The interface values can be obtained by employing a form of block-Gaussian elimination

which may be too expensive for large problems. In some simple cases, using FFT™s, it is

possible to explicitly obtain the solution of the problem on the interfaces inexpensively.

Other methods alternate between the subdomains, solving a new problem each time,

with boundary conditions updated from the most recent subdomain solutions. These meth-

ods are called Schwarz Alternating Procedures, after the Swiss mathematician who used

the idea to prove the existence for a solution of the Dirichlet problem on irregular regions.

The subdomains may be allowed to overlap. This means that the ™s are such that C

¡

¡C

E¥£)

h ¤ ¢D

D eC

t

G c sC

W

For a discretized problem, it is typical to quantify the extent of overlapping by the number

of mesh-lines that are common to the two subdomains. In the particular case of Figure

13.3, the overlap is of order one.

™ —t

7 u pU¢ 7 p z7 yw— y w u

{ {˜p p { p

˜

U§

“£§

¢

! hC §¤ !

¤ …S !

§

¥

¤ ¤

30 31 32 33

26 27 28 29

22 23 24 25

40 39 38 37 19 20 21

7 8 9 36 16 17 18

4 5 6 35 13 14 15

3 34 10

1 2 11 12

™Y&™ $"!

%#

Discretization of problem shown in Figure 13.1.

™

& $"

%#!

Matrix associated with the ¬nite difference mesh

of Figure 13.3.

The various domain decomposition techniques are distinguished by four features:

¢

¡

Type of Partitioning. For example, should partitioning occur along edges, or along

™

p w}g3y w

{7 | p˜ 7 { f p uq£ … ¢ 7

}¢ ˜

7| §

¥£¤§

¡ !

§ #

"

! §¤ "

…¤"’ hC §

¤

vertices, or by elements? Is the union of the subdomains equal to the original do-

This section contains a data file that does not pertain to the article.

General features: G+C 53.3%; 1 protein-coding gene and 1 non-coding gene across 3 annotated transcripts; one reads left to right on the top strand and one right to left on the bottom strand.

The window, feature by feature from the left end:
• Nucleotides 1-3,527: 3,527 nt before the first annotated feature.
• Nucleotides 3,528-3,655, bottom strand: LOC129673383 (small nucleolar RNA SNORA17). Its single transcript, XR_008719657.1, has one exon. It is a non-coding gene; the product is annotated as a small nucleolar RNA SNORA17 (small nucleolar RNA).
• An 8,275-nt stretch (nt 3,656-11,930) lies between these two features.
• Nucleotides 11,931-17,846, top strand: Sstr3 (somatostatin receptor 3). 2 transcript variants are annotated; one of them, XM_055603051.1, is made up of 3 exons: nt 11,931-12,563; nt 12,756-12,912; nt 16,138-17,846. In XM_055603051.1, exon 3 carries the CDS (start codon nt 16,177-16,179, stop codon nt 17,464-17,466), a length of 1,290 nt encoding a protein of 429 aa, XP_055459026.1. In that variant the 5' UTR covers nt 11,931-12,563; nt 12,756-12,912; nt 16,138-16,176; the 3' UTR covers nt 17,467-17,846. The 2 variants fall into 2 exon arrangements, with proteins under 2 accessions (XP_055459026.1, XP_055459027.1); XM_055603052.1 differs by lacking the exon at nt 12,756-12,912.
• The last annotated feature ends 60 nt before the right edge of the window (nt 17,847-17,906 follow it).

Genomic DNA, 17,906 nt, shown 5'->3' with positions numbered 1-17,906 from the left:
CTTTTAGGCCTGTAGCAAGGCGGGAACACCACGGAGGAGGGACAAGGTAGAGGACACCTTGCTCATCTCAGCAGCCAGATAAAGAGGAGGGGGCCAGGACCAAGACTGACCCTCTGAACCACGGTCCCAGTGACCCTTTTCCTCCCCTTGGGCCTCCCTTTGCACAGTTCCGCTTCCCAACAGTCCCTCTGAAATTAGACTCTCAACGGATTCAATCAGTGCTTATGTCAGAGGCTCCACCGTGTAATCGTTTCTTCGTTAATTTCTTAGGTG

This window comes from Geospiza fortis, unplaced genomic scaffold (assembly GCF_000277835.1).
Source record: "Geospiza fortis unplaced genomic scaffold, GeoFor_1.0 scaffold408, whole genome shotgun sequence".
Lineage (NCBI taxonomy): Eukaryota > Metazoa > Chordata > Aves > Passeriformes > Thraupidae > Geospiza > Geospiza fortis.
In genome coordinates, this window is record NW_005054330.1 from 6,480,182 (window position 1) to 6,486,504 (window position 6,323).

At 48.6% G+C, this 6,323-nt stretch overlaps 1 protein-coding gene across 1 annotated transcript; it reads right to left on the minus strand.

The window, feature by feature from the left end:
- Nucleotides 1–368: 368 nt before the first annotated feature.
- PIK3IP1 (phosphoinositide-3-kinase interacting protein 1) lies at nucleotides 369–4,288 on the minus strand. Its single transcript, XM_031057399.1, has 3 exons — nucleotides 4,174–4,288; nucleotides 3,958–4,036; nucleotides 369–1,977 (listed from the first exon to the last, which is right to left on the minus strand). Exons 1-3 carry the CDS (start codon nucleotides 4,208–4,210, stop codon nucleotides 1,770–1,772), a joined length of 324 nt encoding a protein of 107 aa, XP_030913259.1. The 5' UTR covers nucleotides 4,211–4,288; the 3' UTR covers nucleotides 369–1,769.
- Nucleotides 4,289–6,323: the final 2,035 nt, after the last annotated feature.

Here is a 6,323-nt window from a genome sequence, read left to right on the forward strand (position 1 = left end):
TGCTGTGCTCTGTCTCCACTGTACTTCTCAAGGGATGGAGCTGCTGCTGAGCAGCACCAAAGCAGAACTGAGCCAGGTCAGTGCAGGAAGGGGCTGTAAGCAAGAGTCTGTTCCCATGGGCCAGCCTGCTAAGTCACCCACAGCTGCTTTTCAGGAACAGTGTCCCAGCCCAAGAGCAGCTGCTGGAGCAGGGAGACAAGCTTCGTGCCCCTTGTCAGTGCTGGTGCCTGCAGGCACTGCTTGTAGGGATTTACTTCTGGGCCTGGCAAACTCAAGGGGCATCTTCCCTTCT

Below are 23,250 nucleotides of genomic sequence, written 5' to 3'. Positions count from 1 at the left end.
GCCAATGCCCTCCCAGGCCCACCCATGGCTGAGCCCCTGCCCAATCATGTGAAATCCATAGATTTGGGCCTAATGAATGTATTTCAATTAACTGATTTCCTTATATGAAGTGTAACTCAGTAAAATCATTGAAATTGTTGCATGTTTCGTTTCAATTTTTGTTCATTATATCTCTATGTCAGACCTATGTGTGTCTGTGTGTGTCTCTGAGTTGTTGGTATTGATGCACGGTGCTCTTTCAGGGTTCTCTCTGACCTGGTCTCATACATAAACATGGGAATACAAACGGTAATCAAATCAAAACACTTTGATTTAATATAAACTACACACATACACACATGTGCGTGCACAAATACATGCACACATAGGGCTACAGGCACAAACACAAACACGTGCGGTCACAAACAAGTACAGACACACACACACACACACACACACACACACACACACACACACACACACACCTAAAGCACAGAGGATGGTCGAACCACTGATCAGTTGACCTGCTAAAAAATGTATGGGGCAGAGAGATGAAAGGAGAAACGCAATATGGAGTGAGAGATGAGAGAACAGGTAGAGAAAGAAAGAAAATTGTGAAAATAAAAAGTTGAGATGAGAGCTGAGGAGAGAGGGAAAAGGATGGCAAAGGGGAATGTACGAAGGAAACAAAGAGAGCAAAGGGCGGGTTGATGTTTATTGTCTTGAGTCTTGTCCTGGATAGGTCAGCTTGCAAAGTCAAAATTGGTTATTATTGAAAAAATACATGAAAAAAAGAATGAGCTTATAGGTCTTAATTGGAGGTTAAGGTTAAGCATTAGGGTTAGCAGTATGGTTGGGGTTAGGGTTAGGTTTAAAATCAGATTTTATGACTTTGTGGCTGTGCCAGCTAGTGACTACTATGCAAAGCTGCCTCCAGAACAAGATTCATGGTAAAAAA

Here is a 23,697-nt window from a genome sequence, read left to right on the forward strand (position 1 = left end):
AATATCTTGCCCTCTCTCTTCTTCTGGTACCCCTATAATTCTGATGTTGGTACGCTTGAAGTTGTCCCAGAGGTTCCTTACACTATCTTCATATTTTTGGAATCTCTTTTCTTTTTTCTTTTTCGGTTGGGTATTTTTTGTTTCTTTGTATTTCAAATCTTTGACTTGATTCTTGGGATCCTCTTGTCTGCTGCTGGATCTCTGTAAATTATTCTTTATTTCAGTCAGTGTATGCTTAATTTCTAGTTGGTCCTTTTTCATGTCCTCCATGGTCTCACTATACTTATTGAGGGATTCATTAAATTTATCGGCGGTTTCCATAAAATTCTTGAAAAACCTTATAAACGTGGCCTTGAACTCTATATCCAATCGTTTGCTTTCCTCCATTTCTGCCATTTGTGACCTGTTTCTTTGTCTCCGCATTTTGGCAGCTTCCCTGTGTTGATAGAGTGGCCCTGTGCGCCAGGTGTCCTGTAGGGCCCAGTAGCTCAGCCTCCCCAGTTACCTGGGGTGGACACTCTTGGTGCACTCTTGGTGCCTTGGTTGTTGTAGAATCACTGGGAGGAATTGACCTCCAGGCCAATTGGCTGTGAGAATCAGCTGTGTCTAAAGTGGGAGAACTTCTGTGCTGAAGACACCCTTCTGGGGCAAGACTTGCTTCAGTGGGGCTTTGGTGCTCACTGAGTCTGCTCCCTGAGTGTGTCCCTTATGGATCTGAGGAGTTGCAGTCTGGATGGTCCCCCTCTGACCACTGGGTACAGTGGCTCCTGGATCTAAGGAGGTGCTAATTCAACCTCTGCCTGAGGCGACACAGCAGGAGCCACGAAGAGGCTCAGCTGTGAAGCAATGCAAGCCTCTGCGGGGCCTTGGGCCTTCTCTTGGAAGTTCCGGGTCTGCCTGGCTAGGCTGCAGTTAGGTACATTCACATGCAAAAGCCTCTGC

main or a superset of it (¬ctitious domain methods)?

¡

Overlap. Should sub-domains overlap or not, and by how much?

¡

Processing of interface values. For example, is the Schur complement approach

¡

used? Should there be successive updates to the interface values?

¡

Subdomain solution. Should the subdomain problems be solved exactly or approx-

¢

imately by an iterative method?

The methods to be discussed in this chapter will be classi¬ed in four distinct groups. First,

direct methods and the substructuring approach are useful for introducing some de¬nitions

and for providing practical insight. Second, among the simplest and oldest techniques are

the Schwarz Alternating Procedures. Then, there are methods based on preconditioning

the Schur complement system. The last category groups all the methods based on solving

˜

the linear system with the matrix , by using a preconditioning derived from Domain

Decomposition concepts.

…w hx gu 9 mz ˜‘

‘ ’ “ `“ ’’ w

’“ –m

7 5@

& 3 p9¤

@7£ E&86

7 7

¥

£ X

¨ 4

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